Singapore English is 'very, very efficient' as it uses as few sounds as possible, says British YouTuber
A British YouTuber described Singapore English as "very, very efficient' as it uses as few sounds as possible to get the message across.
Mr Olly Richards used the example that instead of saying "Yes, of course! That shouldn't be a problem in the slightest. In fact, I'd be more than happy to do it," a Singaporean would simply say: "Can."
In a video titled "11 difficult English accents you won't understand" uploaded on July 29, Mr Richards said that Singlish has been a phenomenon since the 1970s with its own unique grammatical structure.
"The intonation and sentence structure are influenced by various local dialects of Chinese thing," he claimed.
"Kids learnt standard Singapore English at school, but it's completely normal to speak Singlish and the average Singaporean sees it as a real part of their identity. So yes, it's very, very relevant."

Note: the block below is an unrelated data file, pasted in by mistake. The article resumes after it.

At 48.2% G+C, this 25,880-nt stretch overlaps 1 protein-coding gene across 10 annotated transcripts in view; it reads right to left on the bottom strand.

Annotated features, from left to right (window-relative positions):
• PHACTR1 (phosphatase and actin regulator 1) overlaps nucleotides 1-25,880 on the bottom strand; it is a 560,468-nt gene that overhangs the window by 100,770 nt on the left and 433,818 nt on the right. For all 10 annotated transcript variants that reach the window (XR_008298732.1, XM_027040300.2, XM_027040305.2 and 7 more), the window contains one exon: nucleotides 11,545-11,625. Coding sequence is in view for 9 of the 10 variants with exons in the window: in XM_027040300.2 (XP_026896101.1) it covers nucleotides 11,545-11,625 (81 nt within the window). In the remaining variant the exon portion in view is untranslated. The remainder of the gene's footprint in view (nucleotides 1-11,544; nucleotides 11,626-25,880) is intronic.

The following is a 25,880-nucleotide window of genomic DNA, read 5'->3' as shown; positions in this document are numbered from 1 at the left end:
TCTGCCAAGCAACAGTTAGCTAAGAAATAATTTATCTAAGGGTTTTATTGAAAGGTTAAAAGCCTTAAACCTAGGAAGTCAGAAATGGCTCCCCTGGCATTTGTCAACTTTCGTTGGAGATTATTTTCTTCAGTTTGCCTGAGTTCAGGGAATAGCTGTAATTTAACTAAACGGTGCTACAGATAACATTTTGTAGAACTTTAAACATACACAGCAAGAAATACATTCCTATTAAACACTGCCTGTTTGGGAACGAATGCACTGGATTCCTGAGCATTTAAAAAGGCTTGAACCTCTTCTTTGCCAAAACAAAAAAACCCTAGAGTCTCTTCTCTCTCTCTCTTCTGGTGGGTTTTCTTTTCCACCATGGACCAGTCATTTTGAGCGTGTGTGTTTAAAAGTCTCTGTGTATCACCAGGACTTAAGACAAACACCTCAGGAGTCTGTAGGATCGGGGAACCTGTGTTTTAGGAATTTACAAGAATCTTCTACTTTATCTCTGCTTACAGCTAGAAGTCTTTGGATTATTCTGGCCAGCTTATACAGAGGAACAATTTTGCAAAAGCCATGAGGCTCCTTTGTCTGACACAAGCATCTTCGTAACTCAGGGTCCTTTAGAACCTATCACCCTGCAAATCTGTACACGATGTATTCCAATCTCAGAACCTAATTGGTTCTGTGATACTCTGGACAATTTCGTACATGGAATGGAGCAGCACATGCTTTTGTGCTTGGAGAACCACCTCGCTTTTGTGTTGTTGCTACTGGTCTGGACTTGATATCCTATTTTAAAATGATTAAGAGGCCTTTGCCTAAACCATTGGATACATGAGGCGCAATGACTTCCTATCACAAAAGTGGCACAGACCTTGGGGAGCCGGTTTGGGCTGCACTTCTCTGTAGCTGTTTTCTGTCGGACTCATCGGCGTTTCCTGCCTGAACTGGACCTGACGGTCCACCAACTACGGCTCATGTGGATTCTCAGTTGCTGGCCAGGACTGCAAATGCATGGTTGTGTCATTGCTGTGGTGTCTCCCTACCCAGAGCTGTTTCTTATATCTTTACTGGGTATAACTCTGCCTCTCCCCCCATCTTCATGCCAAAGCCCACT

"Singaporean" is misspelled as "Singaporian" in one of the subtitles.
The video has more than 300,000 views.
One netizen commented on the video: "I’m from Indonesia, so I’m very familiar with Singlish and its sister, Manglish (Malaysia). Influences don’t only come from Chinese dialects (Hokkien, Teochew, Cantonese, etc) but also from Malay and Indian dialects (mainly Tamil).
"But as former British colonies, both Singapore and Malaysia have a high proficiency in English (especially the former) and they have no difficulty adjusting to your English level. It’s just that they prefer to speak Singlish and Manglish as they sound more natural and less pretentious."
Other English dialects or accents the YouTuber talked about in the 18-minute video include South African, Jamaican, Guyanese and Liberian.